Orange Alert Press, 2009, 108 p.
Review by Tobias Carroll
Title explains form in Jamie Iredell’s Prose. Poems. A novel. It’s a bold choice, and one that seems to suggest a sort of literary gamesmanship, a salvo in the form-versus-content battle, delivered in favor of the former. That the book opens with a epigraph from The Good, The Bad, and The Ugly, followed shortly by the author describing himself as “[a] whiskered goon at a notepad” should indicate otherwise. Through a series of brief, interconnected prose poems, Iredell tells the story of the first few decades of a young man’s life. The setting moves from California to Nevada to Georgia, encompassing relationships and friendships, births and deaths, remote cabins and dive bars. Each section stands on its own (the book’s three parts initially appeared as chapbooks), though there’s a clear progression as the narrator makes his way from childhood through a series of advanced degrees and personal relationships.
While the title suggests fiction, there’s a certain ambiguity to these pages — the “I” of Prose. Poems. has a similar biography to the author, and there’s one moment in which the narrator shows already-written pages to one of the characters, years after the events recounted have taken place. It lends a certain tension to the experience of reading — the title, after all, isn’t Prose. Poems. A memoir., but at the same time, these pages have a casual authenticity to them. Whether it’s his own life or one wholly imagined, Iredell’s skill at life distillation is impressive.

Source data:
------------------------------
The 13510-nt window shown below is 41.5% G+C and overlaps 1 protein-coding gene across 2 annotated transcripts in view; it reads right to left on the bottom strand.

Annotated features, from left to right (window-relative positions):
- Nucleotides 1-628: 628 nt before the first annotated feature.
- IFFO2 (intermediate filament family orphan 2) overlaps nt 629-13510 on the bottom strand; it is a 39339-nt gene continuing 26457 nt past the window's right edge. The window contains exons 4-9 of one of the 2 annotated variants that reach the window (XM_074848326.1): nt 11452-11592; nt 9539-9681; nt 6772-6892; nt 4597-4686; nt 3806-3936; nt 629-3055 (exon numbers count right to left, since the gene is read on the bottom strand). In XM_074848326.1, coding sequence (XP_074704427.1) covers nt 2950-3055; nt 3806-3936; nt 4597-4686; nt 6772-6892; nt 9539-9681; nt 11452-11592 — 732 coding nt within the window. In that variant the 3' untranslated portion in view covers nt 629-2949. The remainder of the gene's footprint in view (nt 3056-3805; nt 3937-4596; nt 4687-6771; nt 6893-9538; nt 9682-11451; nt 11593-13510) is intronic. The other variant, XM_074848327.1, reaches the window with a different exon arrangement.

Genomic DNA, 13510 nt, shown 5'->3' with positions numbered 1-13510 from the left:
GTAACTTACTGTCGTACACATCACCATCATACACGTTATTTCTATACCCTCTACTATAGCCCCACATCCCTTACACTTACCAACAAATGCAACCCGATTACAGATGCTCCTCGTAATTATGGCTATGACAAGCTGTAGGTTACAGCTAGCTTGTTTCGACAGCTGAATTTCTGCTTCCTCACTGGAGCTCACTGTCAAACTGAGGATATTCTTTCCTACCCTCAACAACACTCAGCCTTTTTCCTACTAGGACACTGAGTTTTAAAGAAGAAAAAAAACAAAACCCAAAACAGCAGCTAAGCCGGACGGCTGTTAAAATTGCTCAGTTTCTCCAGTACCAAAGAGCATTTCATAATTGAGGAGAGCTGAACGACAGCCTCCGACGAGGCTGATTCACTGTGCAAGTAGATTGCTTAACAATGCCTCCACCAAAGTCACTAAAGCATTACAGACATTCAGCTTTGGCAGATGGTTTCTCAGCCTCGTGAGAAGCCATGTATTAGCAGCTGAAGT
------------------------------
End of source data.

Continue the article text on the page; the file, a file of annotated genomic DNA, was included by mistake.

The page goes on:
What shouldn’t be lost among mentions of the craft and subtle structuring on display is that Iredell’s book is a deeply pleasurable read. Each prose poem is self-contained, a story told in a way to conjure some combination of nostalgia, regret, or elation. Early in the book, Iredell volleys out this sentence: “We guzzled Zimas at a condo in Salinas.” It’s weirdly perfect, both in its rhythms and in its ability to evoke a particular moment in time and space. Like the music of Les Savy Fav or Golden Triangle, it’s art made by people who can argue theory all day but understand the value of bliss and release. And at the end of the night, Prose. Poems. A novel. stakes out its own unique space — finding that blissful overlap between beatific prose craftsmanship and a post-Cometbus generation of punk rock memoirists.
Thanks for the lovely and smart review. You nailed it: totally autobiographical, with a lot of made-up stuff too.